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MS Word passwords a doddle to crack

Sorted in a few seconds
Wed Sep 20 2006, 16:22
TEH REDUCTION in the cost of storage has meant that a determined hacker can break most MS Word passwords in a few seconds.

According to the Sydney Morning Herald, a decades-old code-cracking technique has suddenly become more viable.

First reported in 1980, the technique involves pre-generating a massive "rainbow table" of passwords and their corresponding hashes - the encrypted strings of numbers computers use to verify passwords.

This method was next to near impossible to use before because it takes terabytes of storeage to hold the tables. But now cheap storeage cost means that it is doable.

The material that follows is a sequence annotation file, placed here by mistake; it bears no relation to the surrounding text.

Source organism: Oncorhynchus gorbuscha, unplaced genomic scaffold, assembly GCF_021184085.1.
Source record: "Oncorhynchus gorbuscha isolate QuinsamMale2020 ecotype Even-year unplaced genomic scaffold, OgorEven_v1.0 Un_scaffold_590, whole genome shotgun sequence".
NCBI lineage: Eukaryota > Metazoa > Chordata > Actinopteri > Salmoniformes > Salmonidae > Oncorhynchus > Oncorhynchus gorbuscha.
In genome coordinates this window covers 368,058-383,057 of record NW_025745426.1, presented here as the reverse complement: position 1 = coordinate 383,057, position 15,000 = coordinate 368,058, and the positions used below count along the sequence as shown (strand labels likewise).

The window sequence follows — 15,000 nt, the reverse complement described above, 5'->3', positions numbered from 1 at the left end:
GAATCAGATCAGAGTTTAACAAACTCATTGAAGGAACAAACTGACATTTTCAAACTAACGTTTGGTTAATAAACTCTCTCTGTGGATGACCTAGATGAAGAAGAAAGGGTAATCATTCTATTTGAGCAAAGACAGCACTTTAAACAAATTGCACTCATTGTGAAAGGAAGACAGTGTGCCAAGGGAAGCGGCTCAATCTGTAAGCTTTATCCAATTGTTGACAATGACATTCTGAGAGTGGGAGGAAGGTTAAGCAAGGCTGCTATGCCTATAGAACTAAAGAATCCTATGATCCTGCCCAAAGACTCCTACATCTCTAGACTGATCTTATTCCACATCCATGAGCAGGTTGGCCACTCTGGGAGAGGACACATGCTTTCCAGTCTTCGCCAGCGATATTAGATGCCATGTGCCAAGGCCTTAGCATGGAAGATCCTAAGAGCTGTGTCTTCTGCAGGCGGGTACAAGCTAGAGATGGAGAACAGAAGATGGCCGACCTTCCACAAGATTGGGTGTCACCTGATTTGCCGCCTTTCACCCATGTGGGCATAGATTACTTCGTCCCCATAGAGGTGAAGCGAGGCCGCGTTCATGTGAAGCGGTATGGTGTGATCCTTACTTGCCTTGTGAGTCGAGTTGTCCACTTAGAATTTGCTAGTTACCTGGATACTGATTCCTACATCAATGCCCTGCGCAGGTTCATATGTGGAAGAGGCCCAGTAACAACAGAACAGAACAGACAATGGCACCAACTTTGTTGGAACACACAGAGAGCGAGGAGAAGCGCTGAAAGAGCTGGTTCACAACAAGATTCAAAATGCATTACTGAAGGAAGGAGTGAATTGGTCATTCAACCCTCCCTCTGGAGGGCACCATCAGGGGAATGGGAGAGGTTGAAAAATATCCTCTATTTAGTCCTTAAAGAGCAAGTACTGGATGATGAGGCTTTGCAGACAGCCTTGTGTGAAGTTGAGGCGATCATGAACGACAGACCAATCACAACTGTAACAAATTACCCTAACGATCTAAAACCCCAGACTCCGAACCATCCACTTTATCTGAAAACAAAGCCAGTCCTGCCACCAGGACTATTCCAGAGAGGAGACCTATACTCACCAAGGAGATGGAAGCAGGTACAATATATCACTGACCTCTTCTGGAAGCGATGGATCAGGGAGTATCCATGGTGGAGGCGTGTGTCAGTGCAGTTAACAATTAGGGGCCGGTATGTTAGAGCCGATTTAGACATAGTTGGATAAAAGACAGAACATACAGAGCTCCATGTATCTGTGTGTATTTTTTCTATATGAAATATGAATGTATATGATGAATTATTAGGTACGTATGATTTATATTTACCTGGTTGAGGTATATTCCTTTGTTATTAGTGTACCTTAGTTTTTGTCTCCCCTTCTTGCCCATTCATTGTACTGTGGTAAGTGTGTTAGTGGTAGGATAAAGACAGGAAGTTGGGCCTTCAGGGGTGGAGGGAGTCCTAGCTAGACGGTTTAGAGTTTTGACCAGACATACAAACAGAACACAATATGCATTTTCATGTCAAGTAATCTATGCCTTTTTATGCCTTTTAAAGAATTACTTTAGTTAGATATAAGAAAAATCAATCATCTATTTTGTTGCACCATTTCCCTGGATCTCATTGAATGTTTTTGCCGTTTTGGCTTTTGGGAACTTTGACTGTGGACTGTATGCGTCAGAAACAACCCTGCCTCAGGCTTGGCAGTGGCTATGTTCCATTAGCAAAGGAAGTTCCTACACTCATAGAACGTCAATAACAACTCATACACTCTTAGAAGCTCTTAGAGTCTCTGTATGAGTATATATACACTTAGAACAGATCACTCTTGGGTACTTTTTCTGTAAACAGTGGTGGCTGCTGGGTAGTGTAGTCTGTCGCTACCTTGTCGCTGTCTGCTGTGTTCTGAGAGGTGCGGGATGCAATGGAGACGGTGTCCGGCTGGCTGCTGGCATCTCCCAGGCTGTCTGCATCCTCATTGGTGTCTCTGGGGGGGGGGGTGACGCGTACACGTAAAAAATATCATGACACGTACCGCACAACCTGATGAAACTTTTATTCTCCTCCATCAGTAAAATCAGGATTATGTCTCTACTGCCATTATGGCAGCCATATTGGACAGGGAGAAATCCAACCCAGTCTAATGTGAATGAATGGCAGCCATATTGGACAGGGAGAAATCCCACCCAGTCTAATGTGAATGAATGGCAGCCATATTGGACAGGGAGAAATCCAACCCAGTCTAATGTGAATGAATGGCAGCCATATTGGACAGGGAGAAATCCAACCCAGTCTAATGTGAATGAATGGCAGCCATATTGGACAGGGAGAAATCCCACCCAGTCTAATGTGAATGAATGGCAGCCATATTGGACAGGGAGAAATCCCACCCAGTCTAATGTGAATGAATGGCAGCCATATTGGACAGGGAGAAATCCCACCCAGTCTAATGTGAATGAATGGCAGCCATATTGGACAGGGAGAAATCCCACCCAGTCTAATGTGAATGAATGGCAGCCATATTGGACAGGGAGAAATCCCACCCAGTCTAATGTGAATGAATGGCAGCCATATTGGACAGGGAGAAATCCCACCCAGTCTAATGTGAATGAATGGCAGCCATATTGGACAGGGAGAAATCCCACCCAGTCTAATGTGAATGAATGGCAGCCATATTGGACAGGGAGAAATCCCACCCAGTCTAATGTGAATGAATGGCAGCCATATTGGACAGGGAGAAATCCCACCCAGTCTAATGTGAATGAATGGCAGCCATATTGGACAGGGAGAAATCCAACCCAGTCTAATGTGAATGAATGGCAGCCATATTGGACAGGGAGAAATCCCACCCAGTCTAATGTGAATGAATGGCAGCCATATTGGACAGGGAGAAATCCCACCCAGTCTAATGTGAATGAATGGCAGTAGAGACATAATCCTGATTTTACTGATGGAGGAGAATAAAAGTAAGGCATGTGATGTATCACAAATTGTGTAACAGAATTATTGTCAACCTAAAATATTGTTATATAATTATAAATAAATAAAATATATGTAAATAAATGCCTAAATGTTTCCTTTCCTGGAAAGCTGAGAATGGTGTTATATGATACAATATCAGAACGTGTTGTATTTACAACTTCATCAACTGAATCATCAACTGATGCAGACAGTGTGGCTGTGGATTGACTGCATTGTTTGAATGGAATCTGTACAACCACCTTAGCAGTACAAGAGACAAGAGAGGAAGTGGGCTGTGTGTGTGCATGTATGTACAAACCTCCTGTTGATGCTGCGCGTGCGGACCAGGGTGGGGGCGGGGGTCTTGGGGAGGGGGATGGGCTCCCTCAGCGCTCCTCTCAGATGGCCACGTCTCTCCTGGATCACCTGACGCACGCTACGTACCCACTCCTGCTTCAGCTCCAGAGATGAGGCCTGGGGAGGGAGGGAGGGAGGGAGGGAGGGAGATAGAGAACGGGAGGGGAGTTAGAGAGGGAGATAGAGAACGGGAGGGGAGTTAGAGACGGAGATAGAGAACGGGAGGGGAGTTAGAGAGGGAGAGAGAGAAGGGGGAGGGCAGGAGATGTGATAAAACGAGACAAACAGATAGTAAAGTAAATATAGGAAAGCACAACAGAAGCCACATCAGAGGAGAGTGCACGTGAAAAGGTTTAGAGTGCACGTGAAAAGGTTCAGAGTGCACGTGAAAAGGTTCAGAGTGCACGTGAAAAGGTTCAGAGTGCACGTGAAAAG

Christian Stankevitz, the laboratory manager for Chicago-based IT security consultancy Neohapsis said that the system would replace the old method of brute force attacks. This is where a computer keeps asking the computer combinations until it guesses the right word.

Using Rainbow tables, a hacker can simply look up virtually any hash in the massive index and match it to the corresponding password in seconds.

More here. µ

 

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